We reached out to our World Wildlife Day Film Showcase filmmakers to ask them five questions about the experience of making their films.
Q: What inspired this story?
Filmmaker Ben Fiscella Meissner: Memories of the Future was actually inspired by a lecture of the same name, given by Dr. Exequiel Ezcurra. I had the good fortune to attend it once, at a university in Villahermosa, Mexico. Over the course of several years I had been documenting an ongoing study of mangroves across the Yucatan peninsula--but Dr. Ezcurra, one of the principal investigators--unraveled the timeline of natural history from this present day research, back hundreds of thousands of years. His captivating lecture put their discovery of a relictual ecosystem in perspective, as a surviving piece of the past that has endured massive changes on a geological timescale, only to be confronted with eradication by overzealous present day civilization.
Visiting this marvelous and ancient once-coastal forest that has now fully integrated with today’s surrounding tropical rainforest ecosystem, is a remarkable experience. Plants that are found growing specifically on the coastal red mangrove (Rhizophora mangle), in this case had integrated with surrounding rainforest plants, and vice versa. This hybrid ecosystem brought together species that one would never expect to find thriving in cohabitation, and while the origins of this evolutionary story reach beyond the time of humans, witnessing the present moment is like holding a magnifying glass up to the spearpoint of evolution--a decisive moment that ends in their continual co-growth or eradication.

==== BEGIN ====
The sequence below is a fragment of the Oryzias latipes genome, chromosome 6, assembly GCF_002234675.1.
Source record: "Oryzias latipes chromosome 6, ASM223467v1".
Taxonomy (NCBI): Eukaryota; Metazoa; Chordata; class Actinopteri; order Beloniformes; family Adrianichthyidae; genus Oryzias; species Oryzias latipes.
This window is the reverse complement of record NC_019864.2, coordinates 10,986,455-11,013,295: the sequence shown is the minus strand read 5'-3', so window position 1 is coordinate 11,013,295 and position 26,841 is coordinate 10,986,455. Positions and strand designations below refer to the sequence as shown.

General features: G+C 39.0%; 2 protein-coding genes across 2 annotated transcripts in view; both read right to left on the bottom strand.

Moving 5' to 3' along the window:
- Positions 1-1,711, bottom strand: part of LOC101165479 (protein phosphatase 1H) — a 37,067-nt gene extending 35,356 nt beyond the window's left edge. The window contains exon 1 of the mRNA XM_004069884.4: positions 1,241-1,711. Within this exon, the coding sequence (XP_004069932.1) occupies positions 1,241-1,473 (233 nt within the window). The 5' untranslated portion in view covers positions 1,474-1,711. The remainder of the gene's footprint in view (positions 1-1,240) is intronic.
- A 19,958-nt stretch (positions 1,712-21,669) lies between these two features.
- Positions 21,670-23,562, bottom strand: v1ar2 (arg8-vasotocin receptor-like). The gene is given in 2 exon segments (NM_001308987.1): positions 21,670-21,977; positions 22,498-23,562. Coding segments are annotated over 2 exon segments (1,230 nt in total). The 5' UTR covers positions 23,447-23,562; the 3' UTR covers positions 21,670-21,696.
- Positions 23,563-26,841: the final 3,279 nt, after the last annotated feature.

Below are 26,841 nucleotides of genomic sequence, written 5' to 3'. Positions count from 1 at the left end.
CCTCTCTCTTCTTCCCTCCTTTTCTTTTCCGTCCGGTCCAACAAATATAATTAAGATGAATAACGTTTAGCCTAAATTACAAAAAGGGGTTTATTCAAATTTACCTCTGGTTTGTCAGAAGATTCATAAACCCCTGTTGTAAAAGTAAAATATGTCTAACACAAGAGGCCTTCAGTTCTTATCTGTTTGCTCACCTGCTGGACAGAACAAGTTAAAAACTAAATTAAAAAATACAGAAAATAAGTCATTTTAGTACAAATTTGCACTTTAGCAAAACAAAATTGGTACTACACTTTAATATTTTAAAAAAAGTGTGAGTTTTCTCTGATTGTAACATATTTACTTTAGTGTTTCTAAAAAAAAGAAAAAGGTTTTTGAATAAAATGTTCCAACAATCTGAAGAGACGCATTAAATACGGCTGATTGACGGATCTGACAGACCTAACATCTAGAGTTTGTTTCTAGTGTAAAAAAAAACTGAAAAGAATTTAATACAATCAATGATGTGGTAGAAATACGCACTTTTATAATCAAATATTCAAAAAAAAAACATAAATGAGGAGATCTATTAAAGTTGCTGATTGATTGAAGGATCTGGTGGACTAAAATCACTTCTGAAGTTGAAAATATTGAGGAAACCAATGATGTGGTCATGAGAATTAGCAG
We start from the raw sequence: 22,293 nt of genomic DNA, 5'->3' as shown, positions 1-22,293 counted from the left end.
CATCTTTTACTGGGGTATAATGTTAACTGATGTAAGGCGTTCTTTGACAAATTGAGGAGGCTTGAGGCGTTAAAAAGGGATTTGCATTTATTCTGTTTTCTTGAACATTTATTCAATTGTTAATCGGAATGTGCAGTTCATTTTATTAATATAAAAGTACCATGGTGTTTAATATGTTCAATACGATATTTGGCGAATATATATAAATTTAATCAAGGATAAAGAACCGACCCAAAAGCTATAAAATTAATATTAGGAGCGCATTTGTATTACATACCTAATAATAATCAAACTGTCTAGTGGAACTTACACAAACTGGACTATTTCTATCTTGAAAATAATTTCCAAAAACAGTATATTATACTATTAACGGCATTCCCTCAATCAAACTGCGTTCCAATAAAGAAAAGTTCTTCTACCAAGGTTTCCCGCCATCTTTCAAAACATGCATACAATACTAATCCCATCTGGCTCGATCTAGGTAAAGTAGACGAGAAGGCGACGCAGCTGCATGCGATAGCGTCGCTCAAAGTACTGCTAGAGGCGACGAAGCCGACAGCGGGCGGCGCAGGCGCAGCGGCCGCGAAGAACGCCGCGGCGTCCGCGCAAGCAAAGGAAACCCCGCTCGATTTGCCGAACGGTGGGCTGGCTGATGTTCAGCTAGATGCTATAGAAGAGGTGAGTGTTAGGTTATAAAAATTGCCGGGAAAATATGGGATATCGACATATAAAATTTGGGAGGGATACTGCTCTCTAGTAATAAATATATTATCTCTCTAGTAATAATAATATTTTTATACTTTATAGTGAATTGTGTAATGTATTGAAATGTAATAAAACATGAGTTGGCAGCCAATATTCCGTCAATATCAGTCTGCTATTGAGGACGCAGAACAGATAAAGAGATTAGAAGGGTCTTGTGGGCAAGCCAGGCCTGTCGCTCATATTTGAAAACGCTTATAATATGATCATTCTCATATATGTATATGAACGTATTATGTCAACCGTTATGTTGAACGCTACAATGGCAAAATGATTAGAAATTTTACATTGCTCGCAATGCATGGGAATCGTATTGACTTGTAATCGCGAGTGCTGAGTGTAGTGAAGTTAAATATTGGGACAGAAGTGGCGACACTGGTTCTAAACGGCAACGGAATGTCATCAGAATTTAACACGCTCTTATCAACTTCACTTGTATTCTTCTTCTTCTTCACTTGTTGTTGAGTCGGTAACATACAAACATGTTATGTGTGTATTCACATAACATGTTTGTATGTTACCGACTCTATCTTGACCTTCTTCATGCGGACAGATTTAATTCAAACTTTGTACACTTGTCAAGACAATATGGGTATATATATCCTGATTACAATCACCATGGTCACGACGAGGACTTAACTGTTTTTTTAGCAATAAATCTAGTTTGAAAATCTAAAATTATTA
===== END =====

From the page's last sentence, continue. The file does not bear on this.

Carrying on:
Q: How did you approach telling this story?
BFM: I have no singular appraisal of my approach to storytelling. To me, a documentary project must in some way offer itself to be told, and then it becomes my responsibility to resonate with that, and learn along the way how to make it speak. But I suppose one element or another of my experience inspires me and a path begins from there; sometimes I can follow with little effort, other times it’s like having to chisel it into existence very deliberately. Memories of the Future was a mixture of these two approaches, in that a fascinating mystery brought me along for the ride without anyone knowing what to expect. Retrospectively, we had to piece together material gathered somewhat haphazardly along the way that could somehow convey our own sense of wonder and discovery.
Q: Were there any surprising or meaningful moments / experiences you want to share?
BFM: Though Memories of the Future recounts the scientific process of investigating an ecological anomaly, I don’t feel I’m exaggerating in saying that the greater journey involved countless surprises and meaningful experiences. I will share one. After one sampling expedition, we took a few days to journey along the San Pedro River downstream visiting other sites interacting with the river system. From the remains of bustling cities of trade from the Mayan empire, to crafty fish traps built in the eddies and outflows of the San Pedro, we eventually reached the rivermouth, where we were stunned by the enormous scars of razed mangrove forest being removed for an oil refinery project called the Dos Bocas Refinery.
It was surreal traveling through history to arrive at such a particularly visual and violent present moment. Sometimes, intellectual debate on environmental issues gets lost in theory, broad geopolitical contexts, themes of economic growth and national security--but when you stare at a bulldozed forest, watching trucks haul away soaked earth as factory plans are laid--there is a visceral sense of regret--that there was some other way to have acted, and there should be some better way to act now.